This article invites you to get familiar with a strategic game called "sprouts". The game is simple enough for younger children to understand, and has also provided experienced mathematicians with. . . .

Eulerian and Hamiltonian circuits are defined with some simple examples and a couple of puzzles to illustrate Hamiltonian circuits.

Can you make sense of these three proofs of Pythagoras' Theorem?

What fractions can you divide the diagonal of a square into by simple folding?

Can you rearrange the cards to make a series of correct mathematical statements?

You have twelve weights, one of which is different from the rest. Using just 3 weighings, can you identify which weight is the odd one out, and whether it is heavier or lighter than the rest?

In this 7-sandwich: 7 1 3 1 6 4 3 5 7 2 4 6 2 5 there are 7 numbers between the 7s, 6 between the 6s etc. The article shows which values of n can make n-sandwiches and which cannot.

This article looks at knight's moves on a chess board and introduces you to the idea of vectors and vector addition.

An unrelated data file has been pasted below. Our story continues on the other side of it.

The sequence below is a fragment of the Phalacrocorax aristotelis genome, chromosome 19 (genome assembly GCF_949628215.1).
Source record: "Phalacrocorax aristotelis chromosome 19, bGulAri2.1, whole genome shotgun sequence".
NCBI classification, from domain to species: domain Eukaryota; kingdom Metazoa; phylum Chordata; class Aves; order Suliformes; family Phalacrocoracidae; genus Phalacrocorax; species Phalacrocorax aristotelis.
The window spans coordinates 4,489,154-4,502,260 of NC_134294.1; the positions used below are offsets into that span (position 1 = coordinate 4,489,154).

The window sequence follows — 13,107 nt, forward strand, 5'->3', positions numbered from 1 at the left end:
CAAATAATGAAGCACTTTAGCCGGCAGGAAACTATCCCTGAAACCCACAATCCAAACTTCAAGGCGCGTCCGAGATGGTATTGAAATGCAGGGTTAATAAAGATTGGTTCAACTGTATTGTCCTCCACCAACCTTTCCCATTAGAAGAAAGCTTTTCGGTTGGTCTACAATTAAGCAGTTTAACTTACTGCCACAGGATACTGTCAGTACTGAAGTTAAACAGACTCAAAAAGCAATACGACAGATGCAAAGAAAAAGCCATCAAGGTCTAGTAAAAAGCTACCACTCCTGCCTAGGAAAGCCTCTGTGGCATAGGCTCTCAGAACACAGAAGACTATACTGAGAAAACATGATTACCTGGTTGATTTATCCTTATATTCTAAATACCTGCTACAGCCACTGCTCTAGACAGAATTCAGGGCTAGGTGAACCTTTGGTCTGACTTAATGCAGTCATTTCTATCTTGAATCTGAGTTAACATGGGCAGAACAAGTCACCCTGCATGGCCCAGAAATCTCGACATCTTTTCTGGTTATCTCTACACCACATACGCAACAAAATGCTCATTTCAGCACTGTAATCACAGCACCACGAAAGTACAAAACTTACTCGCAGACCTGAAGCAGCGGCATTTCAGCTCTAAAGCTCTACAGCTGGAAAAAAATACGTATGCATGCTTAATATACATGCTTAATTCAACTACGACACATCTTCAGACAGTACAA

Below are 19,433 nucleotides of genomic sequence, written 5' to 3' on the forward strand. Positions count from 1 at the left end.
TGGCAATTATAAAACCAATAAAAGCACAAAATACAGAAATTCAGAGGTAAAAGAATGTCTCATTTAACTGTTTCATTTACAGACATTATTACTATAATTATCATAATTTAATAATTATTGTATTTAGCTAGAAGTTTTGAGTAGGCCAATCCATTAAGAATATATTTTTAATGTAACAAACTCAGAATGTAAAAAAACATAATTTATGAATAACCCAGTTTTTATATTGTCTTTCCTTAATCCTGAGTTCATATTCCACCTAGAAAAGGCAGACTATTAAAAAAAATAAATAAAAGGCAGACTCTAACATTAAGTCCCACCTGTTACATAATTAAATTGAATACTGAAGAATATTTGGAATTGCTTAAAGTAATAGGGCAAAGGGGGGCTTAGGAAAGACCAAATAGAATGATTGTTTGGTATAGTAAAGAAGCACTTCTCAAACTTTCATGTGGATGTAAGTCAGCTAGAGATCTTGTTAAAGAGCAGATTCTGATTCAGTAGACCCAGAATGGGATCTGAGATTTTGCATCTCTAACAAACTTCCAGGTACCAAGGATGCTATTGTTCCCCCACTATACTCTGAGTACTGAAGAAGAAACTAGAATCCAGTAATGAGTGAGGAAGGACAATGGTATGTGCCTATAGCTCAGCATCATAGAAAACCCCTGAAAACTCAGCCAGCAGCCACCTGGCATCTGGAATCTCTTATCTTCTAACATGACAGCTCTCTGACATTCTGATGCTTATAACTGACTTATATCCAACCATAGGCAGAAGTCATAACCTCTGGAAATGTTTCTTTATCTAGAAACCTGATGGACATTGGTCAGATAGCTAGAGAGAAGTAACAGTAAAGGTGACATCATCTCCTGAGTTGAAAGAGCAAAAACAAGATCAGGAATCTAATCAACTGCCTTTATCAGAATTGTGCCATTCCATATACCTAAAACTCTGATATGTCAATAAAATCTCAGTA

This is the second of two articles and discusses problems relating to the curvature of space, shortest distances on surfaces, triangulations of surfaces and representation by graphs.

L triominoes can fit together to make larger versions of themselves. Is every size possible to make in this way?

In this third of five articles we prove that whatever whole number we start with for the Happy Number sequence we will always end up with some set of numbers being repeated over and over again.

Start with any whole number N, write N as a multiple of 10 plus a remainder R and produce a new whole number N'. Repeat. What happens?

Explore what happens when you draw graphs of quadratic equations with coefficients based on a geometric sequence.